Cabinet minister Peter Hain has said more donations to his Labour deputy leadership campaign "were not registered as they should have been".
Mr Hain was one of six deputy leadership contenders
Mr Hain has already admitted one £5,000 donation was not registered, blaming an "administrative error".
He is reviewing all donations and apologised for the "extremely regrettable" events.
Harriet Harman has already pledged to pay back a £5,000 donation to her, successful, deputy leadership campaign.
She said she did not know the money, donated under the name Janet Kidd, was actually from property developer David Abrahams who is at the centre of a wider row over donations to the Labour Party.
Police are investigating more than £650,000 he donated to the party over four years, under the names of four associates.
BBC political correspondent James Landale said he understood the donations to Mr Hain's campaign had not come from Mr Abrahams - but had not been declared as they should have been.
In a statement, Work and Pensions and Welsh Secretary Mr Hain said: "In light of recent events I have undertaken a review of all donations to my deputy leadership campaign.
"This afternoon I have been to see the Electoral Commission to inform them that further donations to my campaign were not registered as they should have been."
He said he was preparing "a full declaration" to the Electoral Commission, adding: "This is extremely regrettable and I apologise."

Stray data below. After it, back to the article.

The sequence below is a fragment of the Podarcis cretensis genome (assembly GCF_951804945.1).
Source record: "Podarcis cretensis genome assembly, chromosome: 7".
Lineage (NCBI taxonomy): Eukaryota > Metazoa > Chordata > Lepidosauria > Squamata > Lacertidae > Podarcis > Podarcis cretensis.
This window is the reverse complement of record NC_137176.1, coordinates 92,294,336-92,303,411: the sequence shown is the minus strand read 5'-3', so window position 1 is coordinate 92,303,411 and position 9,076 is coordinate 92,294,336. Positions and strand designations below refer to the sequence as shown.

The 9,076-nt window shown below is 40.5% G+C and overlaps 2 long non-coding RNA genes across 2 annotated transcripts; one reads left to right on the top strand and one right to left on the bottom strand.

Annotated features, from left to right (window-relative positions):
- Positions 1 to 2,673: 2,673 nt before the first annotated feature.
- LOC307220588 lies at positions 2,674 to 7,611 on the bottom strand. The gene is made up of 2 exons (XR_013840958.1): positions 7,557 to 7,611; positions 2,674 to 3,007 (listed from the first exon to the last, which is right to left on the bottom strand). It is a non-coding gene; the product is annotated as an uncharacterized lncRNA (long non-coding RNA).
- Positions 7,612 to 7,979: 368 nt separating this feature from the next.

But Liberal Democrat frontbencher Chris Huhne told the BBC: "It is astonishing that Cabinet ministers seem to think that the laws they introduce do not apply to them.
"This appears to be the sort of sloppiness, or worse, that is spreading like a contagious disease through Labour's senior ranks."
Meanwhile the Conservatives have decided to force a Commons debate on party funding on Tuesday. They had intended to use their "opposition day debate" slot to discuss the politicisation of the civil service.
Mr Hain was one of six contenders for Labour's deputy leadership, which was eventually won by Ms Harman. He raised around £77,000 towards the campaign, according to the Electoral Commission.
Last week he said he had discovered a £5,000 gift from Mr Mendelsohn, Labour's chief fundraiser, had not been registered with the Electoral Commission.
The row over donations has also spread to Labour's leader in Scotland, Wendy Alexander, whose campaign team has admitted accepting an illegal donation from a Jersey-based businessman.
Prime Minister Gordon Brown has said he is ready to assist the police investigation into the donations made by Mr Abrahams.
By law, anyone donating more than £5,000 must be identified and relevant details about them disclosed.
Sir Alistair Graham, the former chairman of the Committee on Standards in Public Life, told the BBC: "We do expect a higher degree of rigour in these matters, particularly when this was the party that actually introduced the legislation to produce this transparency.
"And I think really the public will take a very dim view of these sorts of lapses, even when, you know, a full and generous apology is made after the event."
Earlier Mr Brown said he wanted to move "quickly" to reform party funding in the wake of the row over Mr Abrahams' donations.
But the Conservatives have accused him of trying to shift attention from the row, which they say boiled down to top Labour officials professing ignorance of "basic bits of the law".